Iowa From A to P

May 12, 2010
Filed under Travel

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For RVers who relish a taste of Europe but don’t embrace the trip across the Atlantic, consider an easier journey to the heartland of America, where various ethnic groups have settled and retained much of their original cultures. In central Iowa, Germany and the Netherlands are neighbors. Situated a couple hours from each other, the communities of
Amana and Pella celebrate their individuality and colorful heritage with unique products, indigenous foods, music, dance, intricate costumes and good old-fashioned fun.

Amana Colonies, established more than a century ago by German emigrants seeking religious freedom and a utopian society, spreads across 20,000 acres of farm and forestland. From its humble beginnings, the Community of True Inspiration has developed a national reputation for its outstanding workmanship in textiles, but especially in refrigeration. The Amana brand is considered one of the most reliable in the country. Today, visitors to the
colonies can enjoy a wealth of history, art, architecture and food -lots and lots of food. Specialty bakeries, chocolate stores, meat markets and restaurants tempt passersby to stop and sample their wares. Planning is always important, and RVers should attempt to visit during one of the many festivals, including the Maifest, Cajun Fest and Oktoberfest. An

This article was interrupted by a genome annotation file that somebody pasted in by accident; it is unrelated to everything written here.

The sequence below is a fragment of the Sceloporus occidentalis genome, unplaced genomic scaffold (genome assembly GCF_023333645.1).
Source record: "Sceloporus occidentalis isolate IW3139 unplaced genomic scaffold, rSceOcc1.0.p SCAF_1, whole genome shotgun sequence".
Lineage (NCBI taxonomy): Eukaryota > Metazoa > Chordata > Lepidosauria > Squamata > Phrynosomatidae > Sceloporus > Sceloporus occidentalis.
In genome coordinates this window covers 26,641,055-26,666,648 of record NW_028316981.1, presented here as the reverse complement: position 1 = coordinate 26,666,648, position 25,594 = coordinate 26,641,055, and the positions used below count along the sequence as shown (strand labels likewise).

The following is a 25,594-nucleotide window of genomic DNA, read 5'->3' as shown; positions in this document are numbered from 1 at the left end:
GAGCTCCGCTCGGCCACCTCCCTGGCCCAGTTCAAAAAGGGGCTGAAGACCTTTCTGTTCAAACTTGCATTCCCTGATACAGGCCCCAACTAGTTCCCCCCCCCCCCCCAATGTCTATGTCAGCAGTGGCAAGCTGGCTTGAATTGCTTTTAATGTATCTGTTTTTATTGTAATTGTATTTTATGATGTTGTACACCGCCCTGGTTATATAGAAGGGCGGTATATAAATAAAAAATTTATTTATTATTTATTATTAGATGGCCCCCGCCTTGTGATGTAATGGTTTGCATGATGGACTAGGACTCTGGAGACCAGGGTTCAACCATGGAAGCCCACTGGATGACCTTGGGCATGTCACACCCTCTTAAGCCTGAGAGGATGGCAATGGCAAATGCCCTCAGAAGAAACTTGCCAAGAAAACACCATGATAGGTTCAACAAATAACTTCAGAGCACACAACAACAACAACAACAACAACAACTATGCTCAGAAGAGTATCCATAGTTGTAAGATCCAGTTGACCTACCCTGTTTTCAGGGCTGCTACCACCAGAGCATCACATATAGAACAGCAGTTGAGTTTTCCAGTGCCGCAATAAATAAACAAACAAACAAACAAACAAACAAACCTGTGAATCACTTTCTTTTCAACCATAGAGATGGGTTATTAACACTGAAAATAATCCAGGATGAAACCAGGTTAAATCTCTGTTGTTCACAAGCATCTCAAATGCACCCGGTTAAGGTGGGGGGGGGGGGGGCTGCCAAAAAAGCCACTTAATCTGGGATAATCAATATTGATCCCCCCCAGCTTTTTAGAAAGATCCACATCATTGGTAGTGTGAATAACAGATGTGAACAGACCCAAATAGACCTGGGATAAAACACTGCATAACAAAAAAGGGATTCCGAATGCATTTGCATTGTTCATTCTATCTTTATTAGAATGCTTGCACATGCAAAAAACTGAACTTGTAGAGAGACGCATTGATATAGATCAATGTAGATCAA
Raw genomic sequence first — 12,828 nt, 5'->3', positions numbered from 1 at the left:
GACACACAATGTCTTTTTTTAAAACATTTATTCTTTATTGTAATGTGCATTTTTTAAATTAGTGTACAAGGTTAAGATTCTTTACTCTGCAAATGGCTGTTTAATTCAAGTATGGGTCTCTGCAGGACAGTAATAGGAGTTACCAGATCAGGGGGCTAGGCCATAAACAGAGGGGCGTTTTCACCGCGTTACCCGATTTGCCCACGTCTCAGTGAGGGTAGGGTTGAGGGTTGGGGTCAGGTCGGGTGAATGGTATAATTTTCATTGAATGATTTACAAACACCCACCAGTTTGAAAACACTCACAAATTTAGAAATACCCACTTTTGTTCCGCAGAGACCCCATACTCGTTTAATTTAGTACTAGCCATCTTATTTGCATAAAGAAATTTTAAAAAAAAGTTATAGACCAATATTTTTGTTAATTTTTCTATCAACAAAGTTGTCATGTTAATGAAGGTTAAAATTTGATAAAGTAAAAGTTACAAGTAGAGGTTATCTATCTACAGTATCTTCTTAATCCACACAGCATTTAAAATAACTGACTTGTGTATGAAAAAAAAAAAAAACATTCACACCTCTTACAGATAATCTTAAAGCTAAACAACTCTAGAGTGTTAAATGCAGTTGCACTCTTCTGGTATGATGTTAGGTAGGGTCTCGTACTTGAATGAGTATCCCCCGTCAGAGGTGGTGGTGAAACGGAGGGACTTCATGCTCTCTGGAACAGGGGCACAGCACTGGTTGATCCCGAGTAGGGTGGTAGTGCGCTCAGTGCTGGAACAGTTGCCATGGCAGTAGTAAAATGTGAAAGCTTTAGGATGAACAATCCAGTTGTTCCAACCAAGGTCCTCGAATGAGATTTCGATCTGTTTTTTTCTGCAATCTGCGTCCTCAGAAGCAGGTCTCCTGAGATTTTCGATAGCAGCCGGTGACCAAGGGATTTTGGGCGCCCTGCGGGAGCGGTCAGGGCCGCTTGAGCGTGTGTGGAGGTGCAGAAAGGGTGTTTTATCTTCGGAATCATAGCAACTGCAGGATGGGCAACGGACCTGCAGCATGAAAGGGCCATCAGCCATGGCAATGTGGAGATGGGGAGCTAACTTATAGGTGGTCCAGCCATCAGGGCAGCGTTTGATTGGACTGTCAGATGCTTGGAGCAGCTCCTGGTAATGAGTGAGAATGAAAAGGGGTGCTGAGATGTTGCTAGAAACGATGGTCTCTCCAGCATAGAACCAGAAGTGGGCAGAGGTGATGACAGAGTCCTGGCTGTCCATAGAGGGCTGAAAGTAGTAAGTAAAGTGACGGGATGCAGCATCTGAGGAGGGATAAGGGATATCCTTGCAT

easy and all-inclusive means to absorb the Amana Colonies is to opt for the audio driving tour narrated on CD by local residents; it is available at the visitor center. More energetic visitors should consider walking the Kolonieweg Recreational Trail. For more information, go to www.amanacolonies.com.

About the same time that Amana was settled, Pella was also taking roots in Iowa. Under the leadership of Dominie Scholte, emigrants from Holland sought freedom in the new country and established their “City of Refuge.” Almost a thousand brave souls built their homes here in the mid 1800s, and based their community on Christian living. Incorporating their own style in architecture, residents created groups of grass-roofed turf houses as they had in the
Netherlands; the first of these communities was known as Strawtown. Soon the industrious citizens brought their home-style cooking, gorgeous fields of flowers and music and dance to the area. Luckily for today’s visitors, all the beauty and warmth of their initial work remains and can be enjoyed in the aromatic bakeries, flower shops, restaurants and historic buildings such as the Scholte House. RVers will delight to the plethora of festivals in Pella; just a few include Tulip Time in May; Fall Festival in September; and Christmas Walk in December. To participate in one or more of these elaborate celebrations, consider really joining in the spirit of the community and don a pair of wooden shoes, available at the Pella Historical Village Museum, De Pelikaan Dutch Imports and Straver’s hardware. And no visit to Pella would be complete without viewing the original working windmill. For more information, go to www.pellatuliptime.com.

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